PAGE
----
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2FA SSH with Google Authenticator

Recently I set up a new VPS with DigitalOcean and it felt a bit exposed so I made a few tweaks to harden my droplet. I'll probably make another post about some of the other steps I took later™. For now, I wanted to do a quick walkthrough of setting up 2FA for SSH with Google Authenticator. This guide was done for an Ubuntu-based host, but can be done with just about any flavor of Linux.

If you aren't using 2FA for EVERYTHING you possibly can, you are doing yourself a disservice with the number of data breaches rising, some highlighting the weakness in SMS-based 2FA. You can find a list of sites that support 2FA and in many cases, how to tell other sites they should support it. It's also a good idea to use ssh keys if you aren't already.

This post makes some assumptions; That you are familiar with how to edit files in a terminal, and you know what SSH and two-factor authentication is. I'm also assuming you already have your favorite authenticator app.

Lastly, the usual warning about doing things at your own risk applies. If you're not careful you can lock yourself out of your host and you will be sad. There are only a few steps, read them all BEFORE you start, you've been warned!

1. Install Packages

$ sudo apt install libpam-google-authenticator

2. Configure SSH Server (with sudo/root access)

  • Open /etc/pam.d/sshd with your favorite text editor (vim) and add the following line:
auth required
  • Edit /etc/ssh/sshd_config and set this line to yes to enable use of the Authenticator we added to the pam configuration.
# Change to yes to enable challenge-response passwords
ChallengeResponseAuthentication yes


3. Set up Google Authenticator

With the package we installed in step 1, we now have a binary that allows us to configure the Google Authenticator.

$ google-authenticator

Read the options presented and decide what suits your needs. Selecting yes to each question is a good option. Make note of the backup codes somewhere safe. This will allow you to log into your ssh server if you don't have your app.

Do you want authentication tokens to be time-based (y/n) y

Do you want me to update your "/home/user/.google_authenticator" file? (y/n) y

Do you want to disallow multiple uses of the same authentication
token? This restricts you to one login about every 30s, but it increases your
chances to notice or even preventing man-in-the-middle attacks (y/n) y

By default, a new token is generated every 30 seconds by the mobile app. In order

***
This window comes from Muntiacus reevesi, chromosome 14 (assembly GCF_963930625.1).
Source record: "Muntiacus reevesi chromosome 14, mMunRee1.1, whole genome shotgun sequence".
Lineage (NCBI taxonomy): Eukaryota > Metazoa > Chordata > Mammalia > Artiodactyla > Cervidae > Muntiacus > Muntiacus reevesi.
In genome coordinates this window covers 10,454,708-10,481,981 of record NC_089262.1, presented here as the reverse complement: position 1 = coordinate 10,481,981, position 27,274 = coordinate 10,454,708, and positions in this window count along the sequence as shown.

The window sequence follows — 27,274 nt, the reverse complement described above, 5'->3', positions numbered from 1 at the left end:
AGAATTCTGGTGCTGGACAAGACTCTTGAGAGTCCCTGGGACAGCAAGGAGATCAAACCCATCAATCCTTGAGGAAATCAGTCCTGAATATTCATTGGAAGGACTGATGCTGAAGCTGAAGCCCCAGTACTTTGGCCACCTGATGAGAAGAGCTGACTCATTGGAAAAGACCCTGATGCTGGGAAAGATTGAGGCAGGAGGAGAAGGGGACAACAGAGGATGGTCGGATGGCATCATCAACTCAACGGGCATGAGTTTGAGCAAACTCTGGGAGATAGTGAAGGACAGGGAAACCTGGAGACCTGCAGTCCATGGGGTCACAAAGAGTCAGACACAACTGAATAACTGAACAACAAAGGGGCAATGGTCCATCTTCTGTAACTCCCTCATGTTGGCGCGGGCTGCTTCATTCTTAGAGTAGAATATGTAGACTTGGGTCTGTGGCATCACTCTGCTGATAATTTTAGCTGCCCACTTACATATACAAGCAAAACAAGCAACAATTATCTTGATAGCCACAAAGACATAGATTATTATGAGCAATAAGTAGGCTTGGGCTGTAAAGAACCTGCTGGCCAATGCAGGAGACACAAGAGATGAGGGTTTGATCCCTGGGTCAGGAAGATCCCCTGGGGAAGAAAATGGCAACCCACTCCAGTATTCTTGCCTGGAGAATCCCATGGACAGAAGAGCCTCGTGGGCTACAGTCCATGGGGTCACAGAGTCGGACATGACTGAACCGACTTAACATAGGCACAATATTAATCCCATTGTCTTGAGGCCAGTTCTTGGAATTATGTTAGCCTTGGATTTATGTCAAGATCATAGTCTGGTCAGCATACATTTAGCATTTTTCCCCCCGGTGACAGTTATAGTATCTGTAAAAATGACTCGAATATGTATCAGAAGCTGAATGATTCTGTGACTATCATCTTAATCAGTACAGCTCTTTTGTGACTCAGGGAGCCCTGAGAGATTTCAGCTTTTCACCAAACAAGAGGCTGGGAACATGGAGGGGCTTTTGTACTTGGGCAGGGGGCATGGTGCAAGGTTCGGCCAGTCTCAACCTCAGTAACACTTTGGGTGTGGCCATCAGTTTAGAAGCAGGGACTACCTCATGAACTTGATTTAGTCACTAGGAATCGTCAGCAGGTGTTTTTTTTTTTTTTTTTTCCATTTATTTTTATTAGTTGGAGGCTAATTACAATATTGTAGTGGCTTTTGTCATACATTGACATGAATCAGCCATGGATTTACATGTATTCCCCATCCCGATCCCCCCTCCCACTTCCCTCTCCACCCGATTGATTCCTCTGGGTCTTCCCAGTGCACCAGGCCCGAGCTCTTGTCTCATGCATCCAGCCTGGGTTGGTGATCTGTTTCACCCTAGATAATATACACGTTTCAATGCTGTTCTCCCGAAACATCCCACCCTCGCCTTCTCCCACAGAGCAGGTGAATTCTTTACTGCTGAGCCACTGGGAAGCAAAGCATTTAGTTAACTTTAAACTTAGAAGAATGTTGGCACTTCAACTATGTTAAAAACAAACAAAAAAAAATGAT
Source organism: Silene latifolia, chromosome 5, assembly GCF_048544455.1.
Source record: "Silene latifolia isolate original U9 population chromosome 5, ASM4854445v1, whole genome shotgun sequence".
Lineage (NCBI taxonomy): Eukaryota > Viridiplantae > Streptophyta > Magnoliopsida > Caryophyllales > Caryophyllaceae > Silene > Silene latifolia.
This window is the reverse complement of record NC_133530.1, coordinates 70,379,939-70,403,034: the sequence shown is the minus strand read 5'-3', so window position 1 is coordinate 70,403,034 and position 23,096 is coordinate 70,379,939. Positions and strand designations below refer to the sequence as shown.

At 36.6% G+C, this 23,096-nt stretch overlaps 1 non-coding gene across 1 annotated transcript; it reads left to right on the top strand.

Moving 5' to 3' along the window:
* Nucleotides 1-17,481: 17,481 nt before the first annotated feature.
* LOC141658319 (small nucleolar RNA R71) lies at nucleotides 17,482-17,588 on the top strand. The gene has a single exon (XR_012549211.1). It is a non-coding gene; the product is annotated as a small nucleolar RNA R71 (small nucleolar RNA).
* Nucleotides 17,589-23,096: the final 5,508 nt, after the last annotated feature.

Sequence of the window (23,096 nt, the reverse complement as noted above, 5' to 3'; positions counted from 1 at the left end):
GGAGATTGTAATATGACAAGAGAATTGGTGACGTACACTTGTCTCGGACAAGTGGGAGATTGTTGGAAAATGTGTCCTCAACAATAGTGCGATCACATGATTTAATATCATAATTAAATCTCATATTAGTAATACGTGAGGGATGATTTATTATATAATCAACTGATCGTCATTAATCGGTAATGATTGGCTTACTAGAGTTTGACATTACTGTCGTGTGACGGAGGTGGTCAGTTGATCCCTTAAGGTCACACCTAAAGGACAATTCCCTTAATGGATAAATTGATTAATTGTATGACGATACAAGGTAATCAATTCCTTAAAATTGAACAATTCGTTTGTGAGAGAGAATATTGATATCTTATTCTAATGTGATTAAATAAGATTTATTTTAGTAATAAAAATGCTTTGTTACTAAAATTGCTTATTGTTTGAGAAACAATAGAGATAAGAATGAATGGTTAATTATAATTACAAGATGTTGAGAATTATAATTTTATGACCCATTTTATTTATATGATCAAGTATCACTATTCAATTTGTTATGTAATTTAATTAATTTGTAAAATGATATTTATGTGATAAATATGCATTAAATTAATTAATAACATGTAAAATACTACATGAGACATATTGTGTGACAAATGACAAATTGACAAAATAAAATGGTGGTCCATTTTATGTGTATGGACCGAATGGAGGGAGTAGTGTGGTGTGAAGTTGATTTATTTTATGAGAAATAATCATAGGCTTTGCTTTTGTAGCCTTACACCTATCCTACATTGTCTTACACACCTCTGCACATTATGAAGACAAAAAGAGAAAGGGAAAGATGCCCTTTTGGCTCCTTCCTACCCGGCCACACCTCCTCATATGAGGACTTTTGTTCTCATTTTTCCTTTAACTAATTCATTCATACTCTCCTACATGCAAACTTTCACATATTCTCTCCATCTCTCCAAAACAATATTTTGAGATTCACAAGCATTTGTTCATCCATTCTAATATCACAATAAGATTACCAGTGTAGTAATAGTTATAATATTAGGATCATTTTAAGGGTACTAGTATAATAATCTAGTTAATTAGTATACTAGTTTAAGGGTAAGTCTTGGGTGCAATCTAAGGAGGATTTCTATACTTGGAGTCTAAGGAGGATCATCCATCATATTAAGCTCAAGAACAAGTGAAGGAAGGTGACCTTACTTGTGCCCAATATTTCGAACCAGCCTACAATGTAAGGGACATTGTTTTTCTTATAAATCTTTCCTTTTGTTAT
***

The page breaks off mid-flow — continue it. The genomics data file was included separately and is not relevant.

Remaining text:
to compensate for possible time skew between the client and the server, we allow
an extra token before and after the current time. This allows for a time skew of 
up to 30 seconds between authentication server and client. If you experience
problems with poor time synchronization, you can increase the window from its
default size of 3 permitted codes (one previous code, the current code, the next
code) to 17 permitted codes (the 8 previous codes, the current code, and the 8 
next codes). This will permit for a time skew of up to 4 minutes between client 
and server.
Do you want to do so? (y/n) y

If the computer that you are logging into isn't hardened against brute-force login
attempts, you can enable rate-limiting for the authentication module. By default, 
this limits attackers to no more than 3 login attempts every 30s. 
Do you want to enable rate-limiting? (y/n) y

4. Add the key to your Google Authenticator App

There are many other authenticator apps aside from Google's to pick from so I'll leave it up to you to configure. I use Authy for iOS and it's pretty straightforward to set it up with the QR code from above.

5. Restart the SSH service

Now comes the moment of truth because restarting sshd will likely log out your current session (if you are logged in remotely with SSH).

$ sudo service sshd restart

6. Test your access

You should now be prompted for the code as well as the usual password. If you are using keys to access your host, you will still have access using the key and won't be prompted for the code. The 2FA code has been configured to only apply to the password-based authentication.

Fret not! If you have already configured ssh keys (as you should!) and want to test out your 2FA, it's pretty simple:

$ ssh -o PasswordAuthentication=yes -o PubkeyAuthentication=no
Verification code:

Now you can rest easier knowing that even if your credentials are somehow compromised, your host will still require 2FA!